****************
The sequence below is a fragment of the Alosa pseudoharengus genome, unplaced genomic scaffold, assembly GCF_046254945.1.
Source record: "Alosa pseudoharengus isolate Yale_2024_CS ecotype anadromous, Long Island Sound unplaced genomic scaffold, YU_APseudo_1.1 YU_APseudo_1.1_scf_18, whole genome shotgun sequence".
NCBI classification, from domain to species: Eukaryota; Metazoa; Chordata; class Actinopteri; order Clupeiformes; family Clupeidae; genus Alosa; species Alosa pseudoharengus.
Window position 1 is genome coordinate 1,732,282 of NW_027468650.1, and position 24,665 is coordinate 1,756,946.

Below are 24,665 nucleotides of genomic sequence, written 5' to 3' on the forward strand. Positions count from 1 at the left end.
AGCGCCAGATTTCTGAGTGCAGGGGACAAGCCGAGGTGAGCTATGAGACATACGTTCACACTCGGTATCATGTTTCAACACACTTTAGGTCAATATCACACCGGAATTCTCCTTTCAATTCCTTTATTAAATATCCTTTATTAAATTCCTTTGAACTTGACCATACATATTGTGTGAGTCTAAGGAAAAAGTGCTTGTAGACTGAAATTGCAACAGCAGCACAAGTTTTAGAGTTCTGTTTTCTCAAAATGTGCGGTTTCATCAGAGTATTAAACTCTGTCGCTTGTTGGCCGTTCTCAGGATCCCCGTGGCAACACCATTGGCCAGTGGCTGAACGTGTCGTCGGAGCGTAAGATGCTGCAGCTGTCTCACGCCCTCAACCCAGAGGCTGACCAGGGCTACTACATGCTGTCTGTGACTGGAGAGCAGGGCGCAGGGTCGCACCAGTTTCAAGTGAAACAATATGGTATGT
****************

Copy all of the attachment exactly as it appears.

The sequence below is a fragment of the Alosa pseudoharengus genome, unplaced genomic scaffold, assembly GCF_046254945.1.
Source record: "Alosa pseudoharengus isolate Yale_2024_CS ecotype anadromous, Long Island Sound unplaced genomic scaffold, YU_APseudo_1.1 YU_APseudo_1.1_scf_18, whole genome shotgun sequence".
NCBI classification, from domain to species: Eukaryota; Metazoa; Chordata; class Actinopteri; order Clupeiformes; family Clupeidae; genus Alosa; species Alosa pseudoharengus.
Window position 1 is genome coordinate 1,732,282 of NW_027468650.1, and position 24,665 is coordinate 1,756,946.

Below are 24,665 nucleotides of genomic sequence, written 5' to 3' on the forward strand. Positions count from 1 at the left end.
AGCGCCAGATTTCTGAGTGCAGGGGACAAGCCGAGGTGAGCTATGAGACATACGTTCACACTCGGTATCATGTTTCAACACACTTTAGGTCAATATCACACCGGAATTCTCCTTTCAATTCCTTTATTAAATATCCTTTATTAAATTCCTTTGAACTTGACCATACATATTGTGTGAGTCTAAGGAAAAAGTGCTTGTAGACTGAAATTGCAACAGCAGCACAAGTTTTAGAGTTCTGTTTTCTCAAAATGTGCGGTTTCATCAGAGTATTAAACTCTGTCGCTTGTTGGCCGTTCTCAGGATCCCCGTGGCAACACCATTGGCCAGTGGCTGAACGTGTCGTCGGAGCGTAAGATGCTGCAGCTGTCTCACGCCCTCAACCCAGAGGCTGACCAGGGCTACTACATGCTGTCTGTGACTGGAGAGCAGGGCGCAGGGTCGCACCAGTTTCAAGTGAAACAATATGGTATGT